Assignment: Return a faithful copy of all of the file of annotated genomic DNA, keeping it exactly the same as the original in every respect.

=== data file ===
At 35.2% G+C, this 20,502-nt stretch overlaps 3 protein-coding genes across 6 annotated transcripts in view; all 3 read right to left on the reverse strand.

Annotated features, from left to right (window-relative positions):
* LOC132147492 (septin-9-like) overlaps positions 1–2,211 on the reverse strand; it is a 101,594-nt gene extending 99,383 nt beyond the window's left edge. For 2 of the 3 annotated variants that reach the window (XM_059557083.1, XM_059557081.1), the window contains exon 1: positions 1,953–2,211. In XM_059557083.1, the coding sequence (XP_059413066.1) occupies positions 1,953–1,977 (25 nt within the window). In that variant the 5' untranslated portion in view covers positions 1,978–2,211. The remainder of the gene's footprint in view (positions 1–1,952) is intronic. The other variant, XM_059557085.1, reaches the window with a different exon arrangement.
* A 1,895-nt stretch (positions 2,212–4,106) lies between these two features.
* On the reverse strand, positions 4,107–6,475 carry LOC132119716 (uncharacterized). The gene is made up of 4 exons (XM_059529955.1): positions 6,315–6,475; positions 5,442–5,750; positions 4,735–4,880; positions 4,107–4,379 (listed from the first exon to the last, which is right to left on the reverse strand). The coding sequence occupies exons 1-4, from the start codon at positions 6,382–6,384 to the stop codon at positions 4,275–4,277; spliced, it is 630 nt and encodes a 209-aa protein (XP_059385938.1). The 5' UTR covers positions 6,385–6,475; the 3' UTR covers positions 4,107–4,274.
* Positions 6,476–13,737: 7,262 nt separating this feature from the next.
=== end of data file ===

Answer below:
At 35.2% G+C, this 20,502-nt stretch overlaps 3 protein-coding genes across 6 annotated transcripts in view; all 3 read right to left on the reverse strand.

Annotated features, from left to right (window-relative positions):
* LOC132147492 (septin-9-like) overlaps positions 1–2,211 on the reverse strand; it is a 101,594-nt gene extending 99,383 nt beyond the window's left edge. For 2 of the 3 annotated variants that reach the window (XM_059557083.1, XM_059557081.1), the window contains exon 1: positions 1,953–2,211. In XM_059557083.1, the coding sequence (XP_059413066.1) occupies positions 1,953–1,977 (25 nt within the window). In that variant the 5' untranslated portion in view covers positions 1,978–2,211. The remainder of the gene's footprint in view (positions 1–1,952) is intronic. The other variant, XM_059557085.1, reaches the window with a different exon arrangement.
* A 1,895-nt stretch (positions 2,212–4,106) lies between these two features.
* On the reverse strand, positions 4,107–6,475 carry LOC132119716 (uncharacterized). The gene is made up of 4 exons (XM_059529955.1): positions 6,315–6,475; positions 5,442–5,750; positions 4,735–4,880; positions 4,107–4,379 (listed from the first exon to the last, which is right to left on the reverse strand). The coding sequence occupies exons 1-4, from the start codon at positions 6,382–6,384 to the stop codon at positions 4,275–4,277; spliced, it is 630 nt and encodes a 209-aa protein (XP_059385938.1). The 5' UTR covers positions 6,385–6,475; the 3' UTR covers positions 4,107–4,274.
* Positions 6,476–13,737: 7,262 nt separating this feature from the next.